Saturday 15 September 2012

At death - ancient versus modern


When somebody dies, for most of human history what was perceived is that person leaving their body; the soul leaving the body.

Then there was a difference of opinion about where it went and what happened to it.


 But when a modern person sees another person die, they see that person being extinguished.


What a profound difference this is, concerning the key fact of human existence!

What a qualitative shift in the assumed baseline fact of life!

Modern Western secular Man stands on the other side of a gulf which separates his understanding of the human condition from all Men of the past, and from the majority of Men alive now.


So, on the one hand there is a natural and (probably) universal belief in the soul or spirit or essence leaving the body at death; and there is the recent, modern Western belief that the person is extinguished, snuffed-out, at death.

What 'evidence' could possibly have justified this shift?

Or, if not evidence, (which of course it was not), then what provoked the shift of assumption - the metaphysical perspective - which justified this wholesale reinterpretation of the facts of life deriving from the fact of death?


If you ever imagine metaphysics is unimportant, just consider this difference in watching a man die: the difference between seeing his soul departing from the body, and his extinction.



Jonathan C said...

Your previous riff on this topic:

...was one of the pivotal readings that brought me back from Atheism to Christianity. If you ever compile a "Best Of", be sure to include that post.

It certainly forced me to contemplate whether there's any good reason to believe that we moderns are right in contradiction to more than 99% of the people who ever lived.

George Goerlich said...

I am one who tend to believe that we are extinguished at death and that children and the genetic pool of our relatives combined with the impression we make on the material world while existing (as in "butterfly effect") are really our ghost and soul's continued living and impression on the world. That is why I concede that living right is still critically important and being extinguished at death is no excuse for living a strictly hedonistic and destructive life.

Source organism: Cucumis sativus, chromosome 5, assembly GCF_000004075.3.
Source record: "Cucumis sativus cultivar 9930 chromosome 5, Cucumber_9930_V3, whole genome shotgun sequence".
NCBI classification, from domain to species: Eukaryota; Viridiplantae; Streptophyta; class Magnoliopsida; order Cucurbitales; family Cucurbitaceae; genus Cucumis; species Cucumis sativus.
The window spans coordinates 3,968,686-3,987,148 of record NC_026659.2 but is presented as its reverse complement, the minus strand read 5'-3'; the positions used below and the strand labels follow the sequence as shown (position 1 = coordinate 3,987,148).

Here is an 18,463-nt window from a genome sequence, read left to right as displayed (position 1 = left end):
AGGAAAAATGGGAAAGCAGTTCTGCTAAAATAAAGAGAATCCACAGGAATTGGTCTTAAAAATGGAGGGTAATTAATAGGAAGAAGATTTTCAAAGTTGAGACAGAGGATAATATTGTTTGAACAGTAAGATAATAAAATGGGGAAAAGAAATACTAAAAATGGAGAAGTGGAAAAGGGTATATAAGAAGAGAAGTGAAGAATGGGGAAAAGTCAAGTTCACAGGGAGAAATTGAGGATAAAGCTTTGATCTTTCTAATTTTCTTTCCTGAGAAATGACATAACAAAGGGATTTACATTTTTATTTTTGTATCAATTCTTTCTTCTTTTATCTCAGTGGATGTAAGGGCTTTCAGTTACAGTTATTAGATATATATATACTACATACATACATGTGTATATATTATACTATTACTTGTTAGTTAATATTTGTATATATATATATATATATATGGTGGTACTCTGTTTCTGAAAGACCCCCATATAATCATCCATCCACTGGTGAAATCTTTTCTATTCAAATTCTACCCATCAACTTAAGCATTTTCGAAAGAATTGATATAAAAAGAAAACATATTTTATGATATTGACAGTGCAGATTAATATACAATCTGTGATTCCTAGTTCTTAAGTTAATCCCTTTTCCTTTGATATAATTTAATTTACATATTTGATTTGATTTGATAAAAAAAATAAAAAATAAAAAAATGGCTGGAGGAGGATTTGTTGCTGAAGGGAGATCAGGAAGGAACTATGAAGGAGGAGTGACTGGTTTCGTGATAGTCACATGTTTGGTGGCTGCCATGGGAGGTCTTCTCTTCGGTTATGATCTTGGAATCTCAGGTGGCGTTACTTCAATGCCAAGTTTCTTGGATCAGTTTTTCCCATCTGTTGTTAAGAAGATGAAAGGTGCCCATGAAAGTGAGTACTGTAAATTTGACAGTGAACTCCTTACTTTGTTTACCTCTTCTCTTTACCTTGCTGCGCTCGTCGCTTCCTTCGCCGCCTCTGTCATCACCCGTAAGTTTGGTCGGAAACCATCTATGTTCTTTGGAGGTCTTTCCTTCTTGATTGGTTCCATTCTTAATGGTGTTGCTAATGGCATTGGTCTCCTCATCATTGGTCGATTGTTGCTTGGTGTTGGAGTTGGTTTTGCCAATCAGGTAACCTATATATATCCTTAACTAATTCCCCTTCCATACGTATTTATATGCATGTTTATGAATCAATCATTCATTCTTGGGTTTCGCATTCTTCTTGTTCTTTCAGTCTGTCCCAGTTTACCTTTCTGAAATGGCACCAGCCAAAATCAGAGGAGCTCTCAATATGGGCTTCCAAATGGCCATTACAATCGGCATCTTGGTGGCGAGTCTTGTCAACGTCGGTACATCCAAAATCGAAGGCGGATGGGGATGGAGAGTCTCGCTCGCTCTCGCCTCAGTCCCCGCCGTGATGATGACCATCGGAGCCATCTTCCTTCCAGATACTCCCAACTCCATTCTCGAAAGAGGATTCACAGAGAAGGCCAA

However, as you've pointed out, published mainstream reporting is often in direct contradiction with the truth. This leaves me very open and curious to the possibility of truths vastly outweighing my very limited understandings. I would certainly like to know more, but I am left with a feeling that if I simply have faith/believe that I may be simply lying to or deceiving myself without truly knowing - therefore my faith would always be flawed because I could not let go of that possibility in the back of my mind.

Matthew C. said...

I would say it is mainly a result of modern man's deep faith in reductionism. Once you have become convinced that everything in the world can be fully explained in terms of the movement of atoms (today's version - quarks and leptons), throw in a colossal dose of arrogance and confirmation bias about the findings of neuroscience, add in the psychological need to overthrow other pesky religious teachings regarding sexual morality (which modern man, with very little exception, has spent his whole adult life in violation of), and, viola, you have modern man and his nihilistic belief system.

Bruce Charlton said...

@GG - what might be an interesting exercise for you, is to try and recall when you were younger and believed that the soul survived death (in some form and in some way) - because *that* is what everyone is born into the world believing; and then for you to try to understand the grounds on which you abandoned this childhood belief, and evaluate these grounds for disbelief.

Bruce Charlton said...

@JC - thanks for that.

It is interesting to see that there were no comments for that posting - yet by the sound of things, it may have been the most important article I have ever written.

We never know the effects of our actions.

The Crow said...

In the west, the material is the only thing that counts.
And so, at death, since the material ceases, there is nothing left, that counts.
This is the inevitable result of a life spent deifying the material, at the expense of soul.
However, if, in life, one conceives, and nurtures, one's soul, then in death that soul continues on, as souls do.
Free will.